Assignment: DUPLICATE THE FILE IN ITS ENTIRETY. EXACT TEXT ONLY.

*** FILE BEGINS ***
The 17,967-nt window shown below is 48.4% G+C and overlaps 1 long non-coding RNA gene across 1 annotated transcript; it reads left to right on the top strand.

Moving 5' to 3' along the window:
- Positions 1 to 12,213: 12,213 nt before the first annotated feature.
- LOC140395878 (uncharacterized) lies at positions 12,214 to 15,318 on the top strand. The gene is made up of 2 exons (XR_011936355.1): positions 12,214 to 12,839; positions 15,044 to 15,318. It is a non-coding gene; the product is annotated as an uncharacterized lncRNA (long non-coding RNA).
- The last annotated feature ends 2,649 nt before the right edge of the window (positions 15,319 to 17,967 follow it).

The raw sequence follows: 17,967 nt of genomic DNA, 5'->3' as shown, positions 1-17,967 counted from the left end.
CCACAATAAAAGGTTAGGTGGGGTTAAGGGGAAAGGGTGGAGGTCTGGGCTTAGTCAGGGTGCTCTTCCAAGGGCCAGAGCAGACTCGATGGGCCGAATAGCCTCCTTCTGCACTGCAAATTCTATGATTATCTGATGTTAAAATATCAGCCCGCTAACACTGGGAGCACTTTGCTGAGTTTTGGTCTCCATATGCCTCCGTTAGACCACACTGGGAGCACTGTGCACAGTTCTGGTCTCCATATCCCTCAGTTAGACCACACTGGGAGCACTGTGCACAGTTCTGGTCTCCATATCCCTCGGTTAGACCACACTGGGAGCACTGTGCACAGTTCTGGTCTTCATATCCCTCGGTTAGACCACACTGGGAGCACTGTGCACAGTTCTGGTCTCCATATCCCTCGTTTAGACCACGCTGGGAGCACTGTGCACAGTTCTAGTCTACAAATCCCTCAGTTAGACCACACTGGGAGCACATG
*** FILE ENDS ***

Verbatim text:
The 17,967-nt window shown below is 48.4% G+C and overlaps 1 long non-coding RNA gene across 1 annotated transcript; it reads left to right on the top strand.

Moving 5' to 3' along the window:
- Positions 1 to 12,213: 12,213 nt before the first annotated feature.
- LOC140395878 (uncharacterized) lies at positions 12,214 to 15,318 on the top strand. The gene is made up of 2 exons (XR_011936355.1): positions 12,214 to 12,839; positions 15,044 to 15,318. It is a non-coding gene; the product is annotated as an uncharacterized lncRNA (long non-coding RNA).
- The last annotated feature ends 2,649 nt before the right edge of the window (positions 15,319 to 17,967 follow it).

The raw sequence follows: 17,967 nt of genomic DNA, 5'->3' as shown, positions 1-17,967 counted from the left end.
CCACAATAAAAGGTTAGGTGGGGTTAAGGGGAAAGGGTGGAGGTCTGGGCTTAGTCAGGGTGCTCTTCCAAGGGCCAGAGCAGACTCGATGGGCCGAATAGCCTCCTTCTGCACTGCAAATTCTATGATTATCTGATGTTAAAATATCAGCCCGCTAACACTGGGAGCACTTTGCTGAGTTTTGGTCTCCATATGCCTCCGTTAGACCACACTGGGAGCACTGTGCACAGTTCTGGTCTCCATATCCCTCAGTTAGACCACACTGGGAGCACTGTGCACAGTTCTGGTCTCCATATCCCTCGGTTAGACCACACTGGGAGCACTGTGCACAGTTCTGGTCTTCATATCCCTCGGTTAGACCACACTGGGAGCACTGTGCACAGTTCTGGTCTCCATATCCCTCGTTTAGACCACGCTGGGAGCACTGTGCACAGTTCTAGTCTACAAATCCCTCAGTTAGACCACACTGGGAGCACATG